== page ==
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Higgs boson discovery at CERN

Posted on 04/07/2012
Professor-John-Ellis-(2)

John Ellis, Professor of Theoretical Physics at King’s, has today joined his colleagues in CERN as they reveal compelling evidence that they have discovered a new particle consistent with the Higgs boson.
 
Scientists believe they have captured the elusive particle that gives matter mass and holds the physical fabric of the Universe together. Professor Ellis said: ‘We have something that looks like a discovery – we’ve discovered something that looks like the Higgs boson.’
 
Detailing their preliminary findings today, scientists said they have a 5 sigma result, on the scale that particle physicists use to describe the certainty of a discovery, which means they are 99.999% sure they have found a new particle. CMS (Compact Muon Spectrometer) experiment spokesperson, Joe Incandela said: ‘This is indeed a new particle.’
 
King’s alumnus and Fellow, Professor Peter Higgs FRS, first proposed the ‘Higgs boson’ particle in 1964. Researchers have since been carrying out the world’s largest experiment at the Large Hadron Collider (LHC) in Geneva, where they have been smashing atoms together at almost the speed of light and scouring the debris for traces of particles that sprang into existence for just a fraction of a second before disintegrating.
 
The Higgs is the cornerstone of the Standard Model – the most successful theory yet to explain the particles, forces and interactions that make up the Universe. Most scientists believe that the Standard Model is a stepping stone to a further, more complete, theory which explains phenomena such as dark matter and dark energy. The discovery of the Higgs potentially offers the final piece to the jigsaw.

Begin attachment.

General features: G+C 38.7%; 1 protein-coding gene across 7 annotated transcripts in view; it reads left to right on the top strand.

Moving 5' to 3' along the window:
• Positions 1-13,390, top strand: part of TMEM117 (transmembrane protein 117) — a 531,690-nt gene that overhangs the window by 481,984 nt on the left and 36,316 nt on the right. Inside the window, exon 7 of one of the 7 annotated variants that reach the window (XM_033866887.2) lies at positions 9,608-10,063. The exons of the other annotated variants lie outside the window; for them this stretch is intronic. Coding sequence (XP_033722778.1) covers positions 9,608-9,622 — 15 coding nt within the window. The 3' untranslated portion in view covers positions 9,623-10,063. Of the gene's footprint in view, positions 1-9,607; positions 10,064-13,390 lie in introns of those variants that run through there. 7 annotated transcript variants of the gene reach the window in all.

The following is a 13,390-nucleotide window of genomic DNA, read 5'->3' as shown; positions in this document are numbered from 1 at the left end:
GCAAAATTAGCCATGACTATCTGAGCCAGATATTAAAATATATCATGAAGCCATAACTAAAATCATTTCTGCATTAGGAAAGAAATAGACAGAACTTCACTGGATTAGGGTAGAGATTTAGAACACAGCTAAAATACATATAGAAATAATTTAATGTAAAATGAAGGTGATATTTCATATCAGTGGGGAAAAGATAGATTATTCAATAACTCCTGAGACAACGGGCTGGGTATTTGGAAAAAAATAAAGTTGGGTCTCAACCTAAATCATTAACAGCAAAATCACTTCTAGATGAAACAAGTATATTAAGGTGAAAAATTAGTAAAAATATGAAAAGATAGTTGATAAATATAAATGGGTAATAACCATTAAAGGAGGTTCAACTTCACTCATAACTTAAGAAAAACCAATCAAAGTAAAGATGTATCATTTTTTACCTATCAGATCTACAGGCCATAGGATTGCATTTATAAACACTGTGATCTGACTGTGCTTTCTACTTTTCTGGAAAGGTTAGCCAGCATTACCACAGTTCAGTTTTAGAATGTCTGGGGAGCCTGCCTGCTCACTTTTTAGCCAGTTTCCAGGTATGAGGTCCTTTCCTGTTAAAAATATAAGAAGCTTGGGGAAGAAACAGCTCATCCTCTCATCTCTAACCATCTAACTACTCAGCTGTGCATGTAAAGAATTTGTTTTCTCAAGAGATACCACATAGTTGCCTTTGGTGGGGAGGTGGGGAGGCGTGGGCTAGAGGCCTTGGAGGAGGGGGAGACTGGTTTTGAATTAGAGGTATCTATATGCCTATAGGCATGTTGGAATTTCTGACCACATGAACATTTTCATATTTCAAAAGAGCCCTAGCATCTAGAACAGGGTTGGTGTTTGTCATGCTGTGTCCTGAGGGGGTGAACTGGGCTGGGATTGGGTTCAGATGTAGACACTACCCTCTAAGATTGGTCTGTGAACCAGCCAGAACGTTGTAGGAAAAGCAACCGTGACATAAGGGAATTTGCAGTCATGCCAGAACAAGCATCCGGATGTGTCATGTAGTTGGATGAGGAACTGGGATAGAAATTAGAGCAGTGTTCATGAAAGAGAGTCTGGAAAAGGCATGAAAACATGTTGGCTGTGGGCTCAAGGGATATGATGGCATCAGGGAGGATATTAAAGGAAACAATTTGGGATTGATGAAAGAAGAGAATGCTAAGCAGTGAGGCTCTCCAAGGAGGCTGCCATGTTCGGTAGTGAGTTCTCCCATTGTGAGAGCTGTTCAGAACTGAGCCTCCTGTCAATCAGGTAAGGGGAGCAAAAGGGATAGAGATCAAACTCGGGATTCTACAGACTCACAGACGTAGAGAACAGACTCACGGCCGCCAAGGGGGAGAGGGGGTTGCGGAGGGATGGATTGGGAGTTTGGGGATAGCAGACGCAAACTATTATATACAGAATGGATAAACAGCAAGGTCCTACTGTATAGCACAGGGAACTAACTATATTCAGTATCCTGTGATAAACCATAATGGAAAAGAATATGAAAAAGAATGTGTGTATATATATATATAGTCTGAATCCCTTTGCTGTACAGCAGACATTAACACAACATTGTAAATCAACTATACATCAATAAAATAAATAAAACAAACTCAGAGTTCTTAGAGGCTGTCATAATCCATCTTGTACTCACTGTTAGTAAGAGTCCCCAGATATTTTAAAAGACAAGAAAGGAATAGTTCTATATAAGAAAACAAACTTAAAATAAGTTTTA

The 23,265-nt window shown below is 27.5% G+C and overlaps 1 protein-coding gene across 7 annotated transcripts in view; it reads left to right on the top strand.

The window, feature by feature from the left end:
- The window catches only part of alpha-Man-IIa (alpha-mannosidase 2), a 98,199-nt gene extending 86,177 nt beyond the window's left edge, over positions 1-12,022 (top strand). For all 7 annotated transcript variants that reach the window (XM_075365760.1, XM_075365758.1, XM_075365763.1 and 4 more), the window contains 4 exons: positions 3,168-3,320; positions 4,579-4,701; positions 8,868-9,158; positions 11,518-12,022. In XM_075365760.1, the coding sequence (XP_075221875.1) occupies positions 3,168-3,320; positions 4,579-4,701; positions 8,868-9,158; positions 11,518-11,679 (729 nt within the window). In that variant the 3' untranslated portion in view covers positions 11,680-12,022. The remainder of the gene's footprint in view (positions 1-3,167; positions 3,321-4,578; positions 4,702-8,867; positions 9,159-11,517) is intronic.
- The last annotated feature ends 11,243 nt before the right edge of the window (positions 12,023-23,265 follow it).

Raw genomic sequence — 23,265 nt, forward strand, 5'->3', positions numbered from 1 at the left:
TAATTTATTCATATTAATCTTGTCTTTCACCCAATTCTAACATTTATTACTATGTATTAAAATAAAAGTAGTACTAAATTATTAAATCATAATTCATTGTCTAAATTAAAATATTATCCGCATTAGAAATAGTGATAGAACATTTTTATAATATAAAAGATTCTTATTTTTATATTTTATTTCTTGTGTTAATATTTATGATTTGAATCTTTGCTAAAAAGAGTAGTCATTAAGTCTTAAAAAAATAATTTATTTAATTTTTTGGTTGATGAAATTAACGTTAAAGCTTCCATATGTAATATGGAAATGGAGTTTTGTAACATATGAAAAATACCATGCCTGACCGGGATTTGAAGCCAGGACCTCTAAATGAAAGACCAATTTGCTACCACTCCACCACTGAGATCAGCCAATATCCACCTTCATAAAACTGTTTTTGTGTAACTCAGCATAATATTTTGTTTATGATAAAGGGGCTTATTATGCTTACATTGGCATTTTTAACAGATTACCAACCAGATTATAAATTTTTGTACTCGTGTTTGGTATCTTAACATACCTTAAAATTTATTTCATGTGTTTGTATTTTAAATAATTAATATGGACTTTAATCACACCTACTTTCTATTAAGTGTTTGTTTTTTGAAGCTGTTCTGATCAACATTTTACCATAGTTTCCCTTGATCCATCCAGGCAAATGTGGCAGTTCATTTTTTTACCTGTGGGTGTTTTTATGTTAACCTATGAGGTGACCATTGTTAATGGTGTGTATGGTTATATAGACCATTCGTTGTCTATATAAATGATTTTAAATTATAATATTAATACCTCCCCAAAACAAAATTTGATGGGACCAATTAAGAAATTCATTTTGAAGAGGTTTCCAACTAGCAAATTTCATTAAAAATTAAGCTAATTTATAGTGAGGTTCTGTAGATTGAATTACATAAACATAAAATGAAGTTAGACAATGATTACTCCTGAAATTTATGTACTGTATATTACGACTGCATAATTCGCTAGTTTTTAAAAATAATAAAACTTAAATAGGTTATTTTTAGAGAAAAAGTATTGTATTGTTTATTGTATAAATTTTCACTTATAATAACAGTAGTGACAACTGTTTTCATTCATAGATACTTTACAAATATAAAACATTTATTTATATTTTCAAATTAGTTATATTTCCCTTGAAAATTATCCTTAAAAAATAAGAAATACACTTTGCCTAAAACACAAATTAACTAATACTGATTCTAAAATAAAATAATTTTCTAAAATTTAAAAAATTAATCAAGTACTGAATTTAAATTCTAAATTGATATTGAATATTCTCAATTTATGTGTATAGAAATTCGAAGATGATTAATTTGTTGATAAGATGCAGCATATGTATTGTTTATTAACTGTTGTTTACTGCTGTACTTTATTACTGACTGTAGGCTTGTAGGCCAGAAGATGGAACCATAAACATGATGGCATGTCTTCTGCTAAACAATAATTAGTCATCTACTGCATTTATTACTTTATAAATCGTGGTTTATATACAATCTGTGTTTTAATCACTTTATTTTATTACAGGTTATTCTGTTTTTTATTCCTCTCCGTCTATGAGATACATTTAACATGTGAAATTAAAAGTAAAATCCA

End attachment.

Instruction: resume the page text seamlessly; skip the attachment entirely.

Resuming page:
According to the theory, all of the particles in the newborn Universe were massless and hurtled around at the speed of light. But one trillionth of a second after the big bang, the Higgs field switched on, turning the vacuum of space into a kind of cosmic glue. The LHC has re-created the vital seconds after the birth of the Universe in a bid to unearth the Higgs particle.
 
Professor Higgs said: ‘I never expected this to happen in my lifetime and shall be asking my family to put some champagne in the fridge.’ He congratulated the LHC teams, saying the results were, ‘a testament to the expertise of the researchers.’

Prime Minister David Cameron said: 'This is a great breakthrough, one that could be profoundly significant to our understanding of the universe and the fundamental laws that govern it. And let's not forget that this discovery started right here in Britain. The man behind the theory, Peter Higgs, was born and bred in Newcastle.'

The discovery of the Higgs particle ranks as one of the most important scientific advances of the past 100 years. It proves there is an invisible energy field that pervades the vacuum of the known Universe. This field is thought to give mass to the smallest building blocks of matter, the quarks and electrons that make up atoms. Without the field, or something like it, there would be no planets, stars, or life as we know it.

In 2009 King's awarded Peter Higgs an honorary doctorate. He was guest of honour at John Ellis’s ‘From Maxwell to Higgs’ lecture at King’s on 24 March and he will give the first Higgs lecture of the School of Natural and Mathematical Sciences at King's on 10 December.

Further media information contact Anna Mitchell on anna.i.mitchell@kcl.ac.uk 0207 848 3092.

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